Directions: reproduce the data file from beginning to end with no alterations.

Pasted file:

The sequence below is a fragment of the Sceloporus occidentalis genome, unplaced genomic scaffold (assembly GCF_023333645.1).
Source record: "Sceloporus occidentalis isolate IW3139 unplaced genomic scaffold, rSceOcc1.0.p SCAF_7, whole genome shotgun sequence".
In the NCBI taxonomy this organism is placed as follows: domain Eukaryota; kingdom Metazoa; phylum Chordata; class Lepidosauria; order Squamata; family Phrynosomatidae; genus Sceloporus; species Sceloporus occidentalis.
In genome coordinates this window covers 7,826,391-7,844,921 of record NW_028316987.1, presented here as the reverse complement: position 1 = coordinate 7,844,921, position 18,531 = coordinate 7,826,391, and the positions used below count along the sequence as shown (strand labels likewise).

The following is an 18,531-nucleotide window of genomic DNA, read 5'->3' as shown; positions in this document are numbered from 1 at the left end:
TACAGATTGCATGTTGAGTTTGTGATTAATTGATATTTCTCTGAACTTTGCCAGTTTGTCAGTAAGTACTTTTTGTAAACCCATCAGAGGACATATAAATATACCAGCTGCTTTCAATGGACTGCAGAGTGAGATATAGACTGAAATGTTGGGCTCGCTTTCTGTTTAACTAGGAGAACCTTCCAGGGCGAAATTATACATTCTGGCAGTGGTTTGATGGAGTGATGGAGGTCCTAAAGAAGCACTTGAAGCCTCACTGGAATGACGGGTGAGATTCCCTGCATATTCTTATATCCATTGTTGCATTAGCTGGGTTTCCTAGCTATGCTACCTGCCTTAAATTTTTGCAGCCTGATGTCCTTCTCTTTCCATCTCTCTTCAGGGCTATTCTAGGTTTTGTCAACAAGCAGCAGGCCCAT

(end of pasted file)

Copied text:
The sequence below is a fragment of the Sceloporus occidentalis genome, unplaced genomic scaffold (assembly GCF_023333645.1).
Source record: "Sceloporus occidentalis isolate IW3139 unplaced genomic scaffold, rSceOcc1.0.p SCAF_7, whole genome shotgun sequence".
In the NCBI taxonomy this organism is placed as follows: domain Eukaryota; kingdom Metazoa; phylum Chordata; class Lepidosauria; order Squamata; family Phrynosomatidae; genus Sceloporus; species Sceloporus occidentalis.
In genome coordinates this window covers 7,826,391-7,844,921 of record NW_028316987.1, presented here as the reverse complement: position 1 = coordinate 7,844,921, position 18,531 = coordinate 7,826,391, and the positions used below count along the sequence as shown (strand labels likewise).

The following is an 18,531-nucleotide window of genomic DNA, read 5'->3' as shown; positions in this document are numbered from 1 at the left end:
TACAGATTGCATGTTGAGTTTGTGATTAATTGATATTTCTCTGAACTTTGCCAGTTTGTCAGTAAGTACTTTTTGTAAACCCATCAGAGGACATATAAATATACCAGCTGCTTTCAATGGACTGCAGAGTGAGATATAGACTGAAATGTTGGGCTCGCTTTCTGTTTAACTAGGAGAACCTTCCAGGGCGAAATTATACATTCTGGCAGTGGTTTGATGGAGTGATGGAGGTCCTAAAGAAGCACTTGAAGCCTCACTGGAATGACGGGTGAGATTCCCTGCATATTCTTATATCCATTGTTGCATTAGCTGGGTTTCCTAGCTATGCTACCTGCCTTAAATTTTTGCAGCCTGATGTCCTTCTCTTTCCATCTCTCTTCAGGGCTATTCTAGGTTTTGTCAACAAGCAGCAGGCCCAT